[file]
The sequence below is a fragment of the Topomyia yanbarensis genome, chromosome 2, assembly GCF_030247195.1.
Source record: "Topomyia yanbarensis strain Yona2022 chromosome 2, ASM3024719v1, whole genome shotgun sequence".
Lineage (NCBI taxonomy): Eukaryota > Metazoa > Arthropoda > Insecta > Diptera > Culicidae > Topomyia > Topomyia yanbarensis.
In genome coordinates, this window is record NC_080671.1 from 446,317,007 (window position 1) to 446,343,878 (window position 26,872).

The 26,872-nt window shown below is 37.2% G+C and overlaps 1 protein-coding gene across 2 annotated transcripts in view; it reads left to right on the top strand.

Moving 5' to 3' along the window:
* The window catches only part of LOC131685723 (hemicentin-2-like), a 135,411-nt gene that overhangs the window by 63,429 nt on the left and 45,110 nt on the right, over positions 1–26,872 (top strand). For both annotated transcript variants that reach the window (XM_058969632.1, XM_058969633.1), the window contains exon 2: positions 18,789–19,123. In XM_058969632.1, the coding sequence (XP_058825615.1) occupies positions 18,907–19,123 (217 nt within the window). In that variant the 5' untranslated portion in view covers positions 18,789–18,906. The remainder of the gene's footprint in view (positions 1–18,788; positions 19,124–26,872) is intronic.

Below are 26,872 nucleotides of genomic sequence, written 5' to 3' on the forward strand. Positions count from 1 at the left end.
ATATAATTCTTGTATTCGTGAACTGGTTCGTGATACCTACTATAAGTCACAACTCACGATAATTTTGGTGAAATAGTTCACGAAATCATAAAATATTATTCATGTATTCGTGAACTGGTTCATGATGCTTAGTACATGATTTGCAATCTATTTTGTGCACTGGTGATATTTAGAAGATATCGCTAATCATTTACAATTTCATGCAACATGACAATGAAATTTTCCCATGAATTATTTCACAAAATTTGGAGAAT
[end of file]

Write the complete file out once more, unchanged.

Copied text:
The sequence below is a fragment of the Topomyia yanbarensis genome, chromosome 2, assembly GCF_030247195.1.
Source record: "Topomyia yanbarensis strain Yona2022 chromosome 2, ASM3024719v1, whole genome shotgun sequence".
Lineage (NCBI taxonomy): Eukaryota > Metazoa > Arthropoda > Insecta > Diptera > Culicidae > Topomyia > Topomyia yanbarensis.
In genome coordinates, this window is record NC_080671.1 from 446,317,007 (window position 1) to 446,343,878 (window position 26,872).

The 26,872-nt window shown below is 37.2% G+C and overlaps 1 protein-coding gene across 2 annotated transcripts in view; it reads left to right on the top strand.

Moving 5' to 3' along the window:
* The window catches only part of LOC131685723 (hemicentin-2-like), a 135,411-nt gene that overhangs the window by 63,429 nt on the left and 45,110 nt on the right, over positions 1–26,872 (top strand). For both annotated transcript variants that reach the window (XM_058969632.1, XM_058969633.1), the window contains exon 2: positions 18,789–19,123. In XM_058969632.1, the coding sequence (XP_058825615.1) occupies positions 18,907–19,123 (217 nt within the window). In that variant the 5' untranslated portion in view covers positions 18,789–18,906. The remainder of the gene's footprint in view (positions 1–18,788; positions 19,124–26,872) is intronic.

Below are 26,872 nucleotides of genomic sequence, written 5' to 3' on the forward strand. Positions count from 1 at the left end.
ATATAATTCTTGTATTCGTGAACTGGTTCGTGATACCTACTATAAGTCACAACTCACGATAATTTTGGTGAAATAGTTCACGAAATCATAAAATATTATTCATGTATTCGTGAACTGGTTCATGATGCTTAGTACATGATTTGCAATCTATTTTGTGCACTGGTGATATTTAGAAGATATCGCTAATCATTTACAATTTCATGCAACATGACAATGAAATTTTCCCATGAATTATTTCACAAAATTTGGAGAAT